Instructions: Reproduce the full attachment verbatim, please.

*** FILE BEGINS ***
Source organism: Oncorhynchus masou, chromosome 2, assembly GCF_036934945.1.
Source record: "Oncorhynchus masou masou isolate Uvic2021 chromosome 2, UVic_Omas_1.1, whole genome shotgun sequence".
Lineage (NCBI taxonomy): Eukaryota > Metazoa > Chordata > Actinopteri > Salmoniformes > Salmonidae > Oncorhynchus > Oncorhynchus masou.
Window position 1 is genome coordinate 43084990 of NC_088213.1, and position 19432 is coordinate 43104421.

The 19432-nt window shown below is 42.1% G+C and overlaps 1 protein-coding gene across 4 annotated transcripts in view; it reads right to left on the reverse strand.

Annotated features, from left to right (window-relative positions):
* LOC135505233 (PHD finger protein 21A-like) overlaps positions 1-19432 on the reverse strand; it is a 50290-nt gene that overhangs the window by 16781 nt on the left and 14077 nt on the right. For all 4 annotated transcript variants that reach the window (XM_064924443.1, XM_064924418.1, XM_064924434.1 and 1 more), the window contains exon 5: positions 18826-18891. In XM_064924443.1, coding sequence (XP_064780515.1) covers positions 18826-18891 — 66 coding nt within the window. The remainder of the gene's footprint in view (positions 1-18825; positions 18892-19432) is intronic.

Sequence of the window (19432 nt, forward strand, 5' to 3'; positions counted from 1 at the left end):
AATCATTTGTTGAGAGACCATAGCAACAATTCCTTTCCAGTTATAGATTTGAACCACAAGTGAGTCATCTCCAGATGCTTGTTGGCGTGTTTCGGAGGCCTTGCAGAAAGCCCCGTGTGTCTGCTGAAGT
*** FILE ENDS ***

Source organism: Oncorhynchus masou, chromosome 2, assembly GCF_036934945.1.
Source record: "Oncorhynchus masou masou isolate Uvic2021 chromosome 2, UVic_Omas_1.1, whole genome shotgun sequence".
Lineage (NCBI taxonomy): Eukaryota > Metazoa > Chordata > Actinopteri > Salmoniformes > Salmonidae > Oncorhynchus > Oncorhynchus masou.
Window position 1 is genome coordinate 43084990 of NC_088213.1, and position 19432 is coordinate 43104421.

The 19432-nt window shown below is 42.1% G+C and overlaps 1 protein-coding gene across 4 annotated transcripts in view; it reads right to left on the reverse strand.

Annotated features, from left to right (window-relative positions):
* LOC135505233 (PHD finger protein 21A-like) overlaps positions 1-19432 on the reverse strand; it is a 50290-nt gene that overhangs the window by 16781 nt on the left and 14077 nt on the right. For all 4 annotated transcript variants that reach the window (XM_064924443.1, XM_064924418.1, XM_064924434.1 and 1 more), the window contains exon 5: positions 18826-18891. In XM_064924443.1, coding sequence (XP_064780515.1) covers positions 18826-18891 — 66 coding nt within the window. The remainder of the gene's footprint in view (positions 1-18825; positions 18892-19432) is intronic.

Sequence of the window (19432 nt, forward strand, 5' to 3'; positions counted from 1 at the left end):
AATCATTTGTTGAGAGACCATAGCAACAATTCCTTTCCAGTTATAGATTTGAACCACAAGTGAGTCATCTCCAGATGCTTGTTGGCGTGTTTCGGAGGCCTTGCAGAAAGCCCCGTGTGTCTGCTGAAGT